Too Frozen to be Chosen

What a scripture: Psalm 65:4, Blessed is the man whom thou choosest, and causest to approach unto thee, that he may dwell in thy courts: we shall be satisfied with the goodness of thy house, even of thy holy temple.

If you feel that strong compulsion and are drawn in by God’s Spirit to intercede and pray, this scripture says you’re blessed. God chooses and causes us to approach Him. This is a great truth.

“Many are called” Jesus said, “but few are chosen.” If you’re chosen, do not hesitate to answer His call. I believe many have been called, but so few have qualified themselves to be chosen because they have not answered that call. They’re too frozen to be chosen!

The Fear Factor

What keeps us frozen? More often than not, fear keeps us frozen from being chosen. Like a proverbial “deer in the headlights” we’re paralyzed by fear. But what kind of fear? For some it’s rejection. They fear that when they launch out, they’ll get rejected by their peers, by the popular crowd, or even the world. Jesus said, “if you are ashamed of me, I will be ashamed of you.”

The Great Unknown

Another fear is the unknown. We have no idea sometimes what to expect. When we’re given a vision, or receive a call on our lives, that may be all we know. God doesn’t very often provide us with in depth details of our calling. More often than not, this is a walk by faith and not by sight. If you’re waiting until you have all the answers, you’ll remain frozen by that fear and never become the difference maker God called you to become.

Going All IN

There are many forms of fear, and this post by no means will cover them all, but the last one I want to expose is the fear of commitment. We think this only exists when it comes to personal relationships, but we fear this spiritually as well. A calling on our lives takes sacrifice. It will require a death to self, and a call to become more like Christ and less like the world; a call to go ALL IN!

John the Baptist described it this way; He (Christ) must increase, and I must decrease. Powerful words from a man who knew all to well what it meant to step aside and let Jesus have his ministry. Literally, some of John’s disciples left him and followed after Christ. OUCH!  John knew this wasn’t about his kingdom, but about the Kingdom of God. In fact, his favorite sermon was called, “The Kingdom of Heaven is at Hand!”

In Closing

Of course there are a variety of other factors that may have you frozen; a comfortable life, a cozy career, a love for worldly pleasures, you’re too busy with your own agenda, or the opposite, you’re just too lazy.

Listen, we have work to do and time is short! If God has in fact called you, take that next step and avail yourself to become chosen. And, when you’ve been chosen to approach His Throne! GO BOLDLY! – RDM

The Art of Adding by Subtracting


I protest, brothers, by my pride in you, which I have in Christ Jesus our Lord, I die every day! ~ Apostle Paul (1 Corinthians 15:31 ESV)

I have been crucified with Christ. It is no longer I who live, but Christ who lives in me. And the life I now live in the flesh I live by faith in the Son of God, who loved me and gave himself for me. ~ Apostle Paul (Galatians 2:20 ESV)

What was Paul’s seeming obsession with death? “Dying daily” and “Crucified with Christ” are very descriptive, and honestly, a little depressing if read out of context. But Paul discovered an important principle of growth and advancement of God’s divine purpose in our lives; in order to bring certain things to life, one must allow a part of themselves to die.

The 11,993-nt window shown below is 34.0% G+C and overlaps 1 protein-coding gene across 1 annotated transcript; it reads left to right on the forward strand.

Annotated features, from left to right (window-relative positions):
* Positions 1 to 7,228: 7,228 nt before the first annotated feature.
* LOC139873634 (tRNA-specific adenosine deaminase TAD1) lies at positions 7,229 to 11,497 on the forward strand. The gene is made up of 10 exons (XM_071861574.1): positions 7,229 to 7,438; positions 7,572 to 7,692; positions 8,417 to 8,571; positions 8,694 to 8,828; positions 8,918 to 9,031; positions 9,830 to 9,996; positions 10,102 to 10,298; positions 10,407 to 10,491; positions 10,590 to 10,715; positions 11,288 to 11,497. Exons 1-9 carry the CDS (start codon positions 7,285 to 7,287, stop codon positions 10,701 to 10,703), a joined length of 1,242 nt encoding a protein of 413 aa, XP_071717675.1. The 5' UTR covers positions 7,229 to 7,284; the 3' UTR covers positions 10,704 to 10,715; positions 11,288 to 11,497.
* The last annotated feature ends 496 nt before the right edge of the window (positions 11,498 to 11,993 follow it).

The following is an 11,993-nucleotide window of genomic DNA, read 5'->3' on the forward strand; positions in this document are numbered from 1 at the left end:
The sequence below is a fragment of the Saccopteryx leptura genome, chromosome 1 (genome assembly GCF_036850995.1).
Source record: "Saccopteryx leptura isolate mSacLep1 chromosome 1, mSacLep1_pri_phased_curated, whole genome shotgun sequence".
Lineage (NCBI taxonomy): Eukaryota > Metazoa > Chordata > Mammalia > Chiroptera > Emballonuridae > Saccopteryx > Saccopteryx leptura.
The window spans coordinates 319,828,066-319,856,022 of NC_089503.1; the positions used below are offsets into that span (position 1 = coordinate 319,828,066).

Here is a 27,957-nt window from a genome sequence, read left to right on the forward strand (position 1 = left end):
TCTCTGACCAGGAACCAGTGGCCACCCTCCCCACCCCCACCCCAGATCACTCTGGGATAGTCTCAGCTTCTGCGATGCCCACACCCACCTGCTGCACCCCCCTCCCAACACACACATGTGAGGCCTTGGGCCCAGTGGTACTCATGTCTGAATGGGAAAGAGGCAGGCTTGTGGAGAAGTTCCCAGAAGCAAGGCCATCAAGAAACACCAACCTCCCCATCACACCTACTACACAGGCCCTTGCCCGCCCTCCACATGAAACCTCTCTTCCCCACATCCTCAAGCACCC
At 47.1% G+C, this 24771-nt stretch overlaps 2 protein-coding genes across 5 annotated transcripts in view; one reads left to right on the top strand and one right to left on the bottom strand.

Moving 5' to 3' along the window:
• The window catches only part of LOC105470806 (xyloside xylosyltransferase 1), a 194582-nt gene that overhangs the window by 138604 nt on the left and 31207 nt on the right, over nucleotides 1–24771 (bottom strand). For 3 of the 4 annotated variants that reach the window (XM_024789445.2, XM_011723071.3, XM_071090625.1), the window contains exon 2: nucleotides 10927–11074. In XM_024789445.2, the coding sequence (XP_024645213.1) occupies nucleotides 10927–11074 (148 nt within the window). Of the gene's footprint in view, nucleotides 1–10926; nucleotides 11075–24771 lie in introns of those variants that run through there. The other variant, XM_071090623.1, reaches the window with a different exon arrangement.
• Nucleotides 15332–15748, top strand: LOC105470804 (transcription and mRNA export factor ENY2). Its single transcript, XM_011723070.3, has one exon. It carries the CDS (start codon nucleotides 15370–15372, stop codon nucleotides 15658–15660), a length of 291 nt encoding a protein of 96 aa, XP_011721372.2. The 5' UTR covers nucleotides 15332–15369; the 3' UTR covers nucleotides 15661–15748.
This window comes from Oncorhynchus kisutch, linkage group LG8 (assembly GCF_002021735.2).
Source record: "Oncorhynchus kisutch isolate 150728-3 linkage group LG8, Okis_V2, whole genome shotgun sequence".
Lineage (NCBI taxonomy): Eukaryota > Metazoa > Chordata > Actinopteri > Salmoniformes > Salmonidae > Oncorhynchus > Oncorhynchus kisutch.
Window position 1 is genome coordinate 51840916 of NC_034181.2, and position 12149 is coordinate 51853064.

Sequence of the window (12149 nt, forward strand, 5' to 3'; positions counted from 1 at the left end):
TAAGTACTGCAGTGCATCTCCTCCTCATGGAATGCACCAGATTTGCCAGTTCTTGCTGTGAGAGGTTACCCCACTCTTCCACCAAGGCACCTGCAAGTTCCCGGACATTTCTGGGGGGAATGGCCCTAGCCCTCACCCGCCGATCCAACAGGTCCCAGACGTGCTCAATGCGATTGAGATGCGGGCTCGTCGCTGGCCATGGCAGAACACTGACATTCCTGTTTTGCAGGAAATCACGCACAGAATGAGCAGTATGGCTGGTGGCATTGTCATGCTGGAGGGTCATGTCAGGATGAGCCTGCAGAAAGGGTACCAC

Think about what Christ’s death on Calvary provided the world. Jesus came to “bring life more abundantly” (John 10:10). The only way for this abundant life to come to pass was through His death. We can look at this from a variety of angles, but for the purpose of this post, when we’re willing to let something die, it makes room for God to bring something to life. Jesus vividly illustrated this point when he taught His disciples:

Verily, verily, I say unto you, Except a corn of wheat fall into the ground and die, it abideth alone: but if it die, it bringeth forth much fruit. (John 12:24 KJV)

I don’t pretend to understand exactly how this works, but I know about the law of saturation. Our lives can only handle so much. We juggle priorities, or what we think are priorities, we shift responsibilities, and we struggle to keep up. We lack margin in our lives but margin is where we get rest. Margin is where we create. Margin is where we can add new habits, new discoveries, new insight, and even new relationships. One such relationship that continuously requires cultivating is our relationship with God. But God is not content to dwell in just the margins of our lives.

God refuses to compete with any-ONE or any-THING. This means something has to give; something must die. If you re-read Paul’s first quote above, you’ll find he made this a daily discipline. He “died daily.” Something must be sacrificed daily. It was true in Old Testament days, and still rings true in our personal devotions to God. A part of ourselves must die daily that more of God can be revealed. This is a discipline devoted and devout followers of Christ know well. Like John the Baptist said, “I must decrease, and He must increase.”

So, my question is, what are you willing to allow to die in order to give life to a fresh relationship with God? What part of yourself are you willing to crucify to allow the reality of Christ’s love to flourish and abound in your life? What will you sacrifice daily to make room for more of God in your life?

The beauty of this is, when we allow something to die, God brings something more meaningful and powerful to life in us. And, this my friend, is the art of adding by subtracting.